from R&D Magazine by Tim Studt
Modern DNA sequencing began in the mid-1970s following 20 years of development after James Watson and Francis Crick’s 1953 initial determination of the structure of DNA. This sequencing development was made by Frederick Sanger in the Medical Research Centre at the Univ. of Cambridge, U.K., in 1977, for which he (and Walter Gilbert at Harvard Univ. for a different sequencing process) won the Nobel Prize in Chemistry in 1980. Sanger’s capillary electrophoresis-based method (termed Sanger Sequencing), which selectively incorporates chain-terminating dideooxynucleotides by DNA polymerase during in vitro DNA replication, had been widely and exclusively used for nearly 25 years. The Sanger method was automated by Applied Biosystems in the mid-1980s, which then became the main workhorse technology for the sequencing efforts by the Francis Collins-led team at the National Institutes of Health (NIH) and the J.Craig Venter-Celera team in the highly competitive race to be the first to sequence the human genome in the Human Genome Project (HGP).
The success and publicity surrounding the HGP in the 1990s helped increase demand for low-cost and high-throughput DNA sequencing. Several new next-generation sequencing (NGS) methods were developed in the late-1990s and implemented into commercial DNA sequencers by 2000. These developments focused on technologies that parallelize the sequencing process, thereby concurrently producing thousands to millions of sequences. In ultra-high-throughput sequencing systems, 500,000 or more sequencing runs by synthesis operations can be performed in parallel.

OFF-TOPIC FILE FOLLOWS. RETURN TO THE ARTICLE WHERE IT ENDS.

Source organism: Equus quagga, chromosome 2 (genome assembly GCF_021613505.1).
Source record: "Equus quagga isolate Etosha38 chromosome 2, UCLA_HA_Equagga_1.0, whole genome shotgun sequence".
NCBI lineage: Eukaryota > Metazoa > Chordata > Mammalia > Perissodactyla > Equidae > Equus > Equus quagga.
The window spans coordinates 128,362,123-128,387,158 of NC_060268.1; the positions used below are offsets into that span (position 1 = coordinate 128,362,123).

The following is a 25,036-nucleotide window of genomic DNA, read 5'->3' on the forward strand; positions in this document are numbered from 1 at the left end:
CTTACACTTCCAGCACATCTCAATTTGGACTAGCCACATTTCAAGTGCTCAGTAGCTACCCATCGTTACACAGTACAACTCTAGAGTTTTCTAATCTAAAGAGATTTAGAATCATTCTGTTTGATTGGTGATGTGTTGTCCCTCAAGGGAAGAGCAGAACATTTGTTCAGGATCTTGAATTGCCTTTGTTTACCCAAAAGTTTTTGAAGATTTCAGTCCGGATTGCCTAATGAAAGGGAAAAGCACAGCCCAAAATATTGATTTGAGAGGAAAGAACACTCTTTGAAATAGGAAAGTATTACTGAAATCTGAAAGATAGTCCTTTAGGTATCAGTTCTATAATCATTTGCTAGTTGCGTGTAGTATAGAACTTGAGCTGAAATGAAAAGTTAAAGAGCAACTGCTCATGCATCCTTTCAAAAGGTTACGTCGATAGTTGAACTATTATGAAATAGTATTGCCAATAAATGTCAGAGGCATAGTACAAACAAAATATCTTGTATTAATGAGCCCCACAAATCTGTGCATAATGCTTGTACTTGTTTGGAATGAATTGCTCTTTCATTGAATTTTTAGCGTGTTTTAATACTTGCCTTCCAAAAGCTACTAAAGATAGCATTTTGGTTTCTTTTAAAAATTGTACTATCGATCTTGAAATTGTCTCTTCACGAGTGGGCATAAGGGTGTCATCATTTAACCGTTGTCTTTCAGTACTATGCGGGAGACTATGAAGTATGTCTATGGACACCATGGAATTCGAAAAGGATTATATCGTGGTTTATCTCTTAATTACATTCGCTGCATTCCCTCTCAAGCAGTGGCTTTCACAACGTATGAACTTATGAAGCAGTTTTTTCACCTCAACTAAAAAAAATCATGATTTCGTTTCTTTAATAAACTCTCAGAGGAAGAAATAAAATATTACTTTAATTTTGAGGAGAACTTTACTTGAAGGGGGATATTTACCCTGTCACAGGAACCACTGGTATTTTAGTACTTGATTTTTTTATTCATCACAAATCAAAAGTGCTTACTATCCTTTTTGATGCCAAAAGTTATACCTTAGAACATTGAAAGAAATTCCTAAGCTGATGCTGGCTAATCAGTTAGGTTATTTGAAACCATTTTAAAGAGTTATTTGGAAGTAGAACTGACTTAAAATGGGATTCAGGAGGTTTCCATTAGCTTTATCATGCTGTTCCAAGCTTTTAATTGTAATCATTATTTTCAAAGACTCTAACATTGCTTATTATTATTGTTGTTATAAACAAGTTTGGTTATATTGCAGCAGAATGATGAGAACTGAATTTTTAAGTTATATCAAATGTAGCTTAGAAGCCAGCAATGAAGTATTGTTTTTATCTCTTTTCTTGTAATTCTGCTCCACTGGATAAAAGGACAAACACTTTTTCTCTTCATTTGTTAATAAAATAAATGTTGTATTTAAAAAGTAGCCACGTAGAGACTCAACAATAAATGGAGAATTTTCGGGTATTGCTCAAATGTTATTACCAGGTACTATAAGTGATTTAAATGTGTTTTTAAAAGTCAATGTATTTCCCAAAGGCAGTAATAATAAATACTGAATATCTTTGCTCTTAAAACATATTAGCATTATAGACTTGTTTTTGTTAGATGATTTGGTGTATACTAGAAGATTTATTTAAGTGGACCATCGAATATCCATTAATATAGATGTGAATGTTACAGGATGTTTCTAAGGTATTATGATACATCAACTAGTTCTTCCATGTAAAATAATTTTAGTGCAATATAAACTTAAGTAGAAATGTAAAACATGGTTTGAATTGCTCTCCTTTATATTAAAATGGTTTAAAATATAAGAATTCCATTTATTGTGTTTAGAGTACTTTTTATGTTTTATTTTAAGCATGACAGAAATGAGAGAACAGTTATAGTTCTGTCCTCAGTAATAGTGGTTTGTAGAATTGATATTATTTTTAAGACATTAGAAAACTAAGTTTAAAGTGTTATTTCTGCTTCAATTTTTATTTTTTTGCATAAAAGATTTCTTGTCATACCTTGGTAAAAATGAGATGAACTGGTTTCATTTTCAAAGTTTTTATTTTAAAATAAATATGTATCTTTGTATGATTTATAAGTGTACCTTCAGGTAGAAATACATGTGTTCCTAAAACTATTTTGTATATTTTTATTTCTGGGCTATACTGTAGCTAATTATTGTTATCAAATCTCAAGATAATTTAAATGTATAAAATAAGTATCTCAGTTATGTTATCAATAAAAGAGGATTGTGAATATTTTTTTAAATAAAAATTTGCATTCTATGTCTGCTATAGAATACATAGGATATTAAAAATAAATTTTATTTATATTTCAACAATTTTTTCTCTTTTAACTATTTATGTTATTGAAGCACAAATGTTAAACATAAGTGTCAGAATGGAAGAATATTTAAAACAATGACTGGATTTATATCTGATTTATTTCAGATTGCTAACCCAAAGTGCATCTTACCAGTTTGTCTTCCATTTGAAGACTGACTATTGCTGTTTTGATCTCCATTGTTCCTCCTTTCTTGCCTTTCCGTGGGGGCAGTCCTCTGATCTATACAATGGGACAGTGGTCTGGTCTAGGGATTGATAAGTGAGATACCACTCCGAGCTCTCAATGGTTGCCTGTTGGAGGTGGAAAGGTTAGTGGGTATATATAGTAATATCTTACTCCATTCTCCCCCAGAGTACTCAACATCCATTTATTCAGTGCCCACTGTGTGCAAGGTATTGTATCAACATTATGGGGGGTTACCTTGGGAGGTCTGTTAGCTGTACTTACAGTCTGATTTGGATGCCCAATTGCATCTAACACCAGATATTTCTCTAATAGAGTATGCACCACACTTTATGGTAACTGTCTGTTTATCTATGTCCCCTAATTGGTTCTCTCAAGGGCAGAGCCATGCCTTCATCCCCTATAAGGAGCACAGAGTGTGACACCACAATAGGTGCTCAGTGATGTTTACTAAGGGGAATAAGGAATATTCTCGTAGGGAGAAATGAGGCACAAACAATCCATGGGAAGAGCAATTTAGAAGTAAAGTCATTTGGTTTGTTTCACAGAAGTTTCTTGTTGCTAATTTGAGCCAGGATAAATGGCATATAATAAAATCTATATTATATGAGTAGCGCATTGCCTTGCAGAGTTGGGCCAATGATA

A small number of companies currently produce NGS systems including Illumina, Life Technologies (now part of Thermo Fisher Scientific), 454 Life Sciences (Roche Diagnostics) and Pacific Biosciences. The biggest technological issues with NGS systems include the time, cost and complexity of sample preparation, and the data quality, reliability and uptime of the expensive sequencing systems. “There is still room to improve the flexibility of NGS sample preparation chemistries to accept lower-quality and lower input DNA/RNA,” says Marcy Engelstein, Senior Marketing Manager at Beckman Coulter Genomics, Danvers, Mass. (Read more…)
Source – R&D Magazine